Iron Works
signed and dated 'L.S. LOWRY 1941' (lower centre)
oil on board
1734 x 24 in. (45.1 x 61 cm.)
Painted in 1941.
Picture Loan Collection, Leicestershire County Council, 1952.
Anonymous sale; Sotheby's, London, 17 July 1968, where purchased by Mr and Mrs V. Hill.
Anonymous sale; Christie's, London, 10 June 2005, lot 86, where purchased by the present owner.
Leicestershire County Council, on long term loan, 1952-1968.
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Artist's Resale Right ("Droit de Suite"). Artist's Resale Right Regulations 2006 apply to this lot, the buyer agrees to pay us an amount equal to the resale royalty provided for in those Regulations, and we undertake to the buyer to pay such amount to the artist's collection agent.
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Lot Essay

`Most of my land and townscape is composite. Made up; part real and part imaginary ... bits and pieces of my home locality. I don't even know I'm putting them in. They just crop up on their own, like things do in dreams'
L.S. Lowry.

Iron Works, 1941,depicts a sprawling industrial landscape in which the River Irwell has flooded its banks and left deep pools of water for Lowry's people to walk around as they go about their daily habits in a heavily industrialised landscape. The dank pools and blackened vegetation around the houses threaten to swallow up some of the terraces which remain standing in the gloom. The red smoke that billows from the seven factory chimneys reminds the viewer that this heavily polluted landscape adds to the lot of the dwellers, some of whose terraced houses are positioned at angles from the iron work`s warehouses and towers. Small figures teem in bunches towards the factory buildings, their daily commute requiring them to trudge across a sluggish plain, polluted by the factory debris that hangs around them. Lowry's tiny figures are emphatically dwarfed by the enormous buildings that dominate the horizon, the complexity of the different shapes and angles of the jumble of industrialised structures serving to make the viewer believe that these monuments to labour are spreading like some sort of uncontrollable behemoth. Lowry's wartime industrials are the most compelling works in his oeuvre and set him apart from any other painter in his ability to create beauty and harmony from such unpromising material.

Lowry's depiction of the urban landscape during this period, and his treatment of the present work, is defined in Michael Howard's description of The Lake (1937; City of Salford Collection), as `Like a medieval manuscript painting, its dark upper margin reveals a sense of closure and unnatural luminosity that illuminates the distant, but ceaselessly active, town. The town hall, the civic buildings, the mines, factories and mills are caricaturally identified: activity is everywhere, the business of production unaware of its imminent dissolution. Industrial activity is seen as a parody of real purposeful activity, a means of filling the emptiness with noise and bustle to simulate a purposeful existence. This is the hub of the Waste Land, a dystopia, a bad place. The lake, at the empty centre of the painting, is home to rotting hulks, mute witnesses to fading industrial power; their commercial heyday has passed, and now they no longer bear goods but are the playthings of children. Around it stand small groups of anonymous, diminutive figures, redundant and acitivity-less; except for one, who turns and makes his way out of the picture space. The desolate shore is punctuated by palings and broken-down buildings like something left over from a gothic horror novel. Like the palings in the foreground, with their disturbing resemblance to gravestones, these are significant but peripheral details. It is the central expanse of milky white, opaque substance that commands attention and fills the centre with its emptiness, a fitting reposte to the useless activity depicted in the upper band of the picture. Here all is doomed to sink, fail and disappear. Lowry's painting stands against the many agendas for utopia attempted by the avant-garde years before the Second World War. Man's belief in the perfectibility of the world through reason, science and technology - in short, `progress' - has been found to be a sham.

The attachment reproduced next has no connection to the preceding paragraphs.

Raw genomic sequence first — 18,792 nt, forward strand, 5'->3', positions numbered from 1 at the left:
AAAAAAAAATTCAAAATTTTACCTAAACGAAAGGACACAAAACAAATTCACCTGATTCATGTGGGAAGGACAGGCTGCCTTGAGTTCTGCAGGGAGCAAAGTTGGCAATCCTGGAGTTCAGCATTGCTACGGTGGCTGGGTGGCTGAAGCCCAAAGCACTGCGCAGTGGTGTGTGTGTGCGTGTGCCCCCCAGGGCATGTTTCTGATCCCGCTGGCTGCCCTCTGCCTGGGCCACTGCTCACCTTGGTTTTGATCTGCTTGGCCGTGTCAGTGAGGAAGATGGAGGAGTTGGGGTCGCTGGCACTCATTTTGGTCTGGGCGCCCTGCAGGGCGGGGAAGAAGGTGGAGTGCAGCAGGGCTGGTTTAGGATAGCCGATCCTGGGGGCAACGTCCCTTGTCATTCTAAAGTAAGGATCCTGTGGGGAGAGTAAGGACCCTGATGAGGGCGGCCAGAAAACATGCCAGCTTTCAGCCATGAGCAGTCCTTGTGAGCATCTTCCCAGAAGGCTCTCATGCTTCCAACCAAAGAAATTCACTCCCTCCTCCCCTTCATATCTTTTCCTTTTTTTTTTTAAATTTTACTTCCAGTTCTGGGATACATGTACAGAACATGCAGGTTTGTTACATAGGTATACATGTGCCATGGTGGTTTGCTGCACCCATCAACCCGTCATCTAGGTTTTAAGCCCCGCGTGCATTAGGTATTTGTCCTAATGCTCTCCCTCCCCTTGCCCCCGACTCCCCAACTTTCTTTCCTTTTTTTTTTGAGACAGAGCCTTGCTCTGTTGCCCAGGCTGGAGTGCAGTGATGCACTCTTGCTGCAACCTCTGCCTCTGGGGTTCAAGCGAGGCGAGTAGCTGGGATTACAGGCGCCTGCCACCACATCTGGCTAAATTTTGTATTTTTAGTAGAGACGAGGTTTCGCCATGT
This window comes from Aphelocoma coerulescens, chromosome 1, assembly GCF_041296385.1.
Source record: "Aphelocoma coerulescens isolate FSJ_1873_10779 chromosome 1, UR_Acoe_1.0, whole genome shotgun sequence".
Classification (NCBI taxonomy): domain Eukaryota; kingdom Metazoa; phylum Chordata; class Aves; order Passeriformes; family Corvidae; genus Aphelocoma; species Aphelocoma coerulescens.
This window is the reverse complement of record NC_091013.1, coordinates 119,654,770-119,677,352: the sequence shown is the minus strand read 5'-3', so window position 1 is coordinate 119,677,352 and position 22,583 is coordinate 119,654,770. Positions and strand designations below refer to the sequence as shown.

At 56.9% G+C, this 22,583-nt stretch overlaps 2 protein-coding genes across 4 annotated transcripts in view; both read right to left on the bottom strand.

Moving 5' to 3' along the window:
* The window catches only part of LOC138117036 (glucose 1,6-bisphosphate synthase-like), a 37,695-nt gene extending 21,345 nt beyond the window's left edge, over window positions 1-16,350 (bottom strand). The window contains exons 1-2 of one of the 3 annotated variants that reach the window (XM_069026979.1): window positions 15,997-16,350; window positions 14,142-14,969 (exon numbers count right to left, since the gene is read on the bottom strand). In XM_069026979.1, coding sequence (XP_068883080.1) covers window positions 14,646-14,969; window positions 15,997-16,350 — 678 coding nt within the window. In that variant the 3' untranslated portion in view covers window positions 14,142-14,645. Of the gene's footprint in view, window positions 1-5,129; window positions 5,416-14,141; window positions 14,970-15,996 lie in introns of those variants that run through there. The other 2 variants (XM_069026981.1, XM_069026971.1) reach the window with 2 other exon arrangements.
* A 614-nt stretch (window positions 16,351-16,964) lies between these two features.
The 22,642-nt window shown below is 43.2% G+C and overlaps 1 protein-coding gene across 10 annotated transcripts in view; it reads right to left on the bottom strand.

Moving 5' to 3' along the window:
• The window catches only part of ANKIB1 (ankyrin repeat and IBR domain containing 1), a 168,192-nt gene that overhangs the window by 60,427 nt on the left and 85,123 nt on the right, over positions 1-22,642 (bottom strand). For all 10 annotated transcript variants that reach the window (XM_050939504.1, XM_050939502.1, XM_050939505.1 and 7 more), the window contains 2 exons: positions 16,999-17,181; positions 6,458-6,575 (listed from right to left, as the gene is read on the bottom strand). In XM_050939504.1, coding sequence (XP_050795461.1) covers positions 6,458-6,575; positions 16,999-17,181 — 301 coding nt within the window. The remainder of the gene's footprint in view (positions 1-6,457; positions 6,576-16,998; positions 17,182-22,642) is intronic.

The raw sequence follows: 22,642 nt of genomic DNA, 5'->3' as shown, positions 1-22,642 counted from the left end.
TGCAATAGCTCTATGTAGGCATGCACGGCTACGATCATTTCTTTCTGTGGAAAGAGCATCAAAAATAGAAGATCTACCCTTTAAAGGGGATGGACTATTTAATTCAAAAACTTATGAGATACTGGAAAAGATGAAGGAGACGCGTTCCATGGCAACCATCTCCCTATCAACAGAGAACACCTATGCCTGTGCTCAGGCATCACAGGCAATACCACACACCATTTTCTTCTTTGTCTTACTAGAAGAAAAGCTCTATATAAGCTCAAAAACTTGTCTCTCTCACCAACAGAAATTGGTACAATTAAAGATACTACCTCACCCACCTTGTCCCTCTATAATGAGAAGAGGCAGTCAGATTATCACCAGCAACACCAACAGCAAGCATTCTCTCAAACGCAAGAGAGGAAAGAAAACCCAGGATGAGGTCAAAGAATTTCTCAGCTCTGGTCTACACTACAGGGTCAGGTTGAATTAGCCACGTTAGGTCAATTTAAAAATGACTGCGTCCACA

What is the value, Lowry seems to be saying, of all this industrial frenzy in the face of our major spiritual concerns, our metaphysical loneliness and our disregard for our fellow man and the environment in which we live? Lowry's art, although informed by literature, theatre, film and art, is essentially a response to his private experience and he remains, like Blake, profoundly personal and inimitable. He shares with many the acceptance of `nothingness' as the source of true reality.

The city in Lowry's work is a place where natural relationships are impossible to sustain. Man's fragile identity with the natural rhythms and cycles has been broken by the industrial processes and his world is reduced to a timeless, seasonless, weatherless place. His paintings are articulate testimonies to such primal fears expressed through the remorseless spread of the urban fabric and the revenge of nature. What Lowry in effect presents is a denial of nature, the terrifying vacuum behind the apparent solidity of buildings and purposeful actions. All man's structures are temporary, and one day will disappear into the flake-white nothingness from which they were created' (Lowry a Visionary Artist, Salford, 2000, pp. 157-58).

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